authorities are resisting federal government efforts to close
Insite. In May 2008, the British Columbia provincial Supreme Court
ruled that the federal government does not have the constitutional
authority to close Insite, which the Court considered a health
facility and within provincial jurisdiction. The British Columbia
provincial Court of Appeal heard the government's appeal in April
2009, but as of November, the Court is still deliberating on its
judgment. Several cities, including Toronto and Ottawa, have also
approved programs to distribute drug paraphernalia, including crack
pipes, to chronic users.
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The UN International Narcotics Control Board's (INCB) 2007 Report
noted that the Vancouver Island Health Authority's approval of
"safer crack kits," including the mouthpiece and screen components
of pipes for smoking "crack," contravened Article 13 of the 1988 UN
Drug Convention, to which Canada is a party. The INCB called upon
the Government of Canada to eliminate drug injection sites and drug
paraphernalia distribution programs, stating that they violated
international drug control treaties. While Health Canada provides
funding for drug treatment services, other programs such as
delivery of demand reduction, education, treatment, and
rehabilitation are primarily the responsibility of the provincial
and territorial governments.
Canada's Anti-Drug Strategy includes a national awareness campaign
targeted at youth and their parents, with a strong message
discouraging drug use. Additional funding provides for modernized
and new treatment services as well as improving their availability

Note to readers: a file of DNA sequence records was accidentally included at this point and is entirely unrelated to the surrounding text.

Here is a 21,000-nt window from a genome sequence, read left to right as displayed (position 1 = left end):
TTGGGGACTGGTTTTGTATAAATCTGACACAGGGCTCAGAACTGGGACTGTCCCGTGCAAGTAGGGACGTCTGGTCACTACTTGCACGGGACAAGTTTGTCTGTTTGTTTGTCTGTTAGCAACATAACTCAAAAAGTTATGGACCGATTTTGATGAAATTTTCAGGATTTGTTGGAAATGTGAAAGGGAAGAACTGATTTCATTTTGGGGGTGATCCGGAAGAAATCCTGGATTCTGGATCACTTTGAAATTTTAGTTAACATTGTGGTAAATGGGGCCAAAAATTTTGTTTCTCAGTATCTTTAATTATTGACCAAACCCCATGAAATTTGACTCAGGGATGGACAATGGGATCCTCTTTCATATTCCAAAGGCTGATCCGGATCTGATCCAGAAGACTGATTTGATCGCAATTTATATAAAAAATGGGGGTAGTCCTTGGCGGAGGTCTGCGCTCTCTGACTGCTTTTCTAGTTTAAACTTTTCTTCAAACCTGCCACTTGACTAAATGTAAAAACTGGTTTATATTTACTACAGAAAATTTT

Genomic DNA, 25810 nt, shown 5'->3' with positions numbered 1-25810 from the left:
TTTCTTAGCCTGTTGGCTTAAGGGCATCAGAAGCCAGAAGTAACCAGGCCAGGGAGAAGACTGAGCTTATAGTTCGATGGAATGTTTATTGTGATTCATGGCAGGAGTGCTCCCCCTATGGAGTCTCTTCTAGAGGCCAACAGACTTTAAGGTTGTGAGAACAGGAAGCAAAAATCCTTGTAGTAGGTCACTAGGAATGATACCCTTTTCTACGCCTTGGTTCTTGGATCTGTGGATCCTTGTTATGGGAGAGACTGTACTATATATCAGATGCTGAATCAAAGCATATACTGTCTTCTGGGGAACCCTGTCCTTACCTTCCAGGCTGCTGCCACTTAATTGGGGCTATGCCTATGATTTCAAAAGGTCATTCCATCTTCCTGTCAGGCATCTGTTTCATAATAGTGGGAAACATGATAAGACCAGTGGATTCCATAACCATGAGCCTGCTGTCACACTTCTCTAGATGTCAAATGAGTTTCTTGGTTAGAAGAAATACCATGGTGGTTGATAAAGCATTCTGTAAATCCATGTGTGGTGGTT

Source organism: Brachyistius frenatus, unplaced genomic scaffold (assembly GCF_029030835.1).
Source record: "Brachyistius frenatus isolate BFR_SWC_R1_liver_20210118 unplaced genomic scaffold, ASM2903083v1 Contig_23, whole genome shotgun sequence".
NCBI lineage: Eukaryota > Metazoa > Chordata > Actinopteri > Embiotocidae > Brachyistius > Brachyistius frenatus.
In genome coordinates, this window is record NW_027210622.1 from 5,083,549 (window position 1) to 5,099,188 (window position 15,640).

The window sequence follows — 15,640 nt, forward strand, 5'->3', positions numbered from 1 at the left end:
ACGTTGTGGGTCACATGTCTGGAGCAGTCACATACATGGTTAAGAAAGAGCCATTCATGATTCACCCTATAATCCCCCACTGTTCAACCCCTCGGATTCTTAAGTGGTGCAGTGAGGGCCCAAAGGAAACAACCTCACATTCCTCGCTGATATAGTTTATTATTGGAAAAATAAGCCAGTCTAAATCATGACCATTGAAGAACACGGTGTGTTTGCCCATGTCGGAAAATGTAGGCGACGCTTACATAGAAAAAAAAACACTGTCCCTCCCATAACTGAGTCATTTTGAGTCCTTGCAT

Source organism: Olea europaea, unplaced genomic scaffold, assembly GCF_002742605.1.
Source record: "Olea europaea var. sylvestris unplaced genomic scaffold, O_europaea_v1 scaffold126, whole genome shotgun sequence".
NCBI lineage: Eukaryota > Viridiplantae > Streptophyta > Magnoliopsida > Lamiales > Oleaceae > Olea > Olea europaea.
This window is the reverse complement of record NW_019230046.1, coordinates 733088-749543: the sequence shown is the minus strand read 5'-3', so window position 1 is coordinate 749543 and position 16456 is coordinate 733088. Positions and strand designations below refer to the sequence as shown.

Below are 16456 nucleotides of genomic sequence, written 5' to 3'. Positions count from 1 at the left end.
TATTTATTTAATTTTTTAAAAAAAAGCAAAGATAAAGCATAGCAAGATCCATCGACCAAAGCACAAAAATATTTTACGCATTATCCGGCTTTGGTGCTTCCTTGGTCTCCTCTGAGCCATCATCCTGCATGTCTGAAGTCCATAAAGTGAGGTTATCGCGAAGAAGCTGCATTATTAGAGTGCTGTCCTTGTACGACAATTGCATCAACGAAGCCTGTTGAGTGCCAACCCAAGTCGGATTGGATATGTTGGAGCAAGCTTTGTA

and effectiveness, more money for the provinces and territories to
expand treatment programs for addicted youth, and funding for a
National Youth Intervention Program to enable police to enroll
young drug users more quickly into assessment and treatment
programs instead of detention.
4. (U) U.S. Policy Initiatives and Programs
A. Bilateral Cooperation. The U.S. and Canada have continued
information sharing and binational cooperation through the
Cross-Border Crime Forum (CBCF), Integrated Border Enforcement
Teams (IBET), Border Enforcement Security Teams (BEST), and other
fora. At the CBCF's Spring Ministerial in March 2008, U.S. and
Canadian officials jointly released the 2007 U.S.-Canada Border
Drug Threat Assessment as a snapshot of cross-border narcotics
issues and trends. The CBCF is scheduled to do its next update for
release in 2011. The inter-agency forum also addressed
counterterrorism, mass marketing fraud, human trafficking,
organized crime, border enforcement, drug trafficking, and firearms
smuggling - a particular concern for Canada. Provincial, state, and
local governments also participate in the CBCF, as do police at the
federal, state/provincial, and local/municipal levels. CBCF working
groups met throughout the year to develop joint strategies and
initiatives and collaborative law enforcement operations that were
highlighted during the Ministerial meeting. Canada also regularly
attends the annual National Methamphetamine Chemical Initiative
(NMCI) meeting in the U.S.
In September, DEA conducted a five-day seminar in Montreal on asset
forfeiture and money laundering for 40 members from various law
enforcement agencies. In spring 2009, DEA Vancouver and El Paso
Intelligence Center personnel offered training at a Canadian law
enforcement pipeline school to more than 400 Canadian officers.